History of Fantasy Sports Alec Mahar

Wilfred "Bill" Winkenbach.Wilfred "Bill" Winkenbach devised fantasy golf in the latter part of the 1950s,in which each player selected a team of professional golfers and the person with the lowest combined total of stokes at the end of the tournament would win.Golf is a simple fantasy game to administer and keep tabs on, since participants are concerned only with the scores of their team members without anything else to complicate it.

Rotisserie, or 'Roto', is the most common way to play Fantasy baseball. In this scoring format teams are ranked from first to last in each statistical category. Points are then awarded according to the order in each category and totaled to determine an overall score and league rank.

Fantasy Sports Magazine debuted in 1989 as the first regular publication covering more than one fantasy sport. Fantasy Football Weekly was launched in 1992 (later becoming Fanball.com) and had $2 million in revenue by 1999. A large number of companies emerged to calculate the stats for fantasy leagues and primarily send results via fax. In 1993, USA Today included a weekly columnist on fantasy baseball, John Hunt, and he became perhaps the most visible writer in the industry before the rise of the Internet. Hunt started the first high-profile experts league, the League of Alternate Baseball Reality which first included notables as Peter Gammons, Keith Olbermann and Bill James. The hobby continued to grow with 1 million to 3 million playing from 1991 to 1994.

In 1969, Andy Mousalimas, an original creator of GOPPPL and participant in the inaugural draft, brought the game to his sports bar, the King's X in Oakland, California where he added another couple of leagues. When the patrons of other Oakland and San Francisco bars visited for trivia contests they soon learned of fantasy football and passed the word about it. Due to the time consuming nature of the game's scoring it was difficult to pick up and spread slowly across the country. For years, the popularity of fantasy football grew slowly. In 1976, several high school students held their first draft and in 2016 their league, Coach the Pros, will have their 41st draft, making them the longest continuously operating fantasy football league in the world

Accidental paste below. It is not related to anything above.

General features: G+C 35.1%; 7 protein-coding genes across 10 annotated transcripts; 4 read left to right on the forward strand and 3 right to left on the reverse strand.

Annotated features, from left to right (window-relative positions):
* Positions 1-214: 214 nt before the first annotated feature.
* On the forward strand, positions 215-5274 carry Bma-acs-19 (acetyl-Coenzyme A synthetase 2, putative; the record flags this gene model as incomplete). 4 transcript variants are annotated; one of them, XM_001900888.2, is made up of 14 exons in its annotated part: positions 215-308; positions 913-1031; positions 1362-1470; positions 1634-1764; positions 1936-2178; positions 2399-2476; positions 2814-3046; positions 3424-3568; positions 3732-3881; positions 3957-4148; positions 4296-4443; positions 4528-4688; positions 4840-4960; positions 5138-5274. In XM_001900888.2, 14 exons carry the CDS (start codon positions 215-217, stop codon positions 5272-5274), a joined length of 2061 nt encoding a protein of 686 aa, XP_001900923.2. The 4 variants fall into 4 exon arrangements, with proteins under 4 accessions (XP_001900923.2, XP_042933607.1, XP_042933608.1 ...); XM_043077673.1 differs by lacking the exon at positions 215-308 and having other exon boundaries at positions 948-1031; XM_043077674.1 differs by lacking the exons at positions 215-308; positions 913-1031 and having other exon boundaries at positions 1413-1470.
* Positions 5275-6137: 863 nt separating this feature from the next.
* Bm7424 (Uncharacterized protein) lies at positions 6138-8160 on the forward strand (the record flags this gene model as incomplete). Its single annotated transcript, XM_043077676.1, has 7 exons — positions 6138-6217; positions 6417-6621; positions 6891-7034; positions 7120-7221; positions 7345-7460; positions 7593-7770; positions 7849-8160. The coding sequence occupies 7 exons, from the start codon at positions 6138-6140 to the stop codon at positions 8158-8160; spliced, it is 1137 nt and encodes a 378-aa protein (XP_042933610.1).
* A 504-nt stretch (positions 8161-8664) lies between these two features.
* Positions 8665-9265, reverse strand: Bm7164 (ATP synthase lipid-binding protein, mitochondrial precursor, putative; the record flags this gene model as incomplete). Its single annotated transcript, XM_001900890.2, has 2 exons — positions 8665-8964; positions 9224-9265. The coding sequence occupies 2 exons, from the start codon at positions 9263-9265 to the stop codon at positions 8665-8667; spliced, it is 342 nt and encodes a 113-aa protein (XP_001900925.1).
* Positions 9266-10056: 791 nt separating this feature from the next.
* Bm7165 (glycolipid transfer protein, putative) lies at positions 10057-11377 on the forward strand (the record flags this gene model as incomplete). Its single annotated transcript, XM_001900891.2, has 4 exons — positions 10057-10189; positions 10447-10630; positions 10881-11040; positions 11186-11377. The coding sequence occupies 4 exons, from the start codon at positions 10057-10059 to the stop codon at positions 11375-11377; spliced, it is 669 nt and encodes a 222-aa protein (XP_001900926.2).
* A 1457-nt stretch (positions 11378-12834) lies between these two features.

fantasy sport was a $2B industry, experiencing 10.7% annual growth, and employing 4,386 people in 292 businesses. As of September 2015, the Fantasy Sports Trade Association estimates that 56.8 million people age 12 and above in the U.S. and Canada played fantasy sports in 2015.

There are conflicting arguments over whether paid daily fantasy sports games constitute gambling, due to its mixture of chance-based and skill-based elements. Critics of DFS have argued that because athlete performance can vary on a week-to-week basis, players are essentially wagering on the performance of individual athletes during a given game, rather than managing their team on a week-to-week basis across a season. On the other hand, proponents have argued that the act of preparing a daily fantasy team is an activity of skill, as it requires knowledge of the sport, its individual players and their respective performance at a particular moment in time, and the ability to select suitable players within the limitation of a salary cap

A large factor in the growth of fantasy sports was the rise of the Internet and personal computers in the mid-1990s. The new technology lowered the barrier to entry to the hobby as stats could quickly be compiled online and news and information became readily available.

The Fantasy Sports Trade Association (FSTA) is a Chicago, Illinois-based trade group representing the fantasy sports industry, listing over 200 member companies on its web site as of June 2015. Members range from small startups to large media corporations.

People play fantasy sports for the competition, love of the sport, and prizes/rewards.

The ethical dilemma is that these sites require payment because they fit the definition of a gambling site.

It used to be that NFL fans mostly paid attention to local games, tuning into big, nationally broadcast games now and then. Now every game -- even those involving last place teams thousands of miles away -- can be crucial to a fans' fantasy team. The upshot: people are watching a lot more football, making those out-of-town games more valuable to the league than ever.

In 2014, 16% of all American adults were playing fantasy sports of some kind. A year later, that number is now 22%. The industry managed to attract 6% of the adult population of the US in a single year. That’s 15 million new users. Where did all of these new users come from? In short, from the two biggest companies in the DFS world, FanDuel (founded in 2009) and DraftKings (founded in 2012). By leaning heavily on advertising and big money prizes, these two companies have pushed that growth curve nearly vertical, with annual growth reaching 41% in 2015.

Fantasy sports demographic: 66% Male // 34% Female, Average Age: 38.6, College Degree or More: 66%, Have a household income of $75k+: 51%, Have full-time employment: 67%, Average Annual Spending Per Fantasy Player (age 18+): $556, Favorite Fantasy Sport: Football, Fantasy Sports Players that Pay League Fee: 70%

Credits:

Created with images by elfidomx - "Chargers @ Steelers" • cindydangerjones - "baseball field baseball gravel"

Made with Adobe Slate

Make your words and images move.

Get Slate

Report Abuse

If you feel that this video content violates the Adobe Terms of Use, you may report this content by filling out this quick form.

To report a Copyright Violation, please follow Section 17 in the Terms of Use.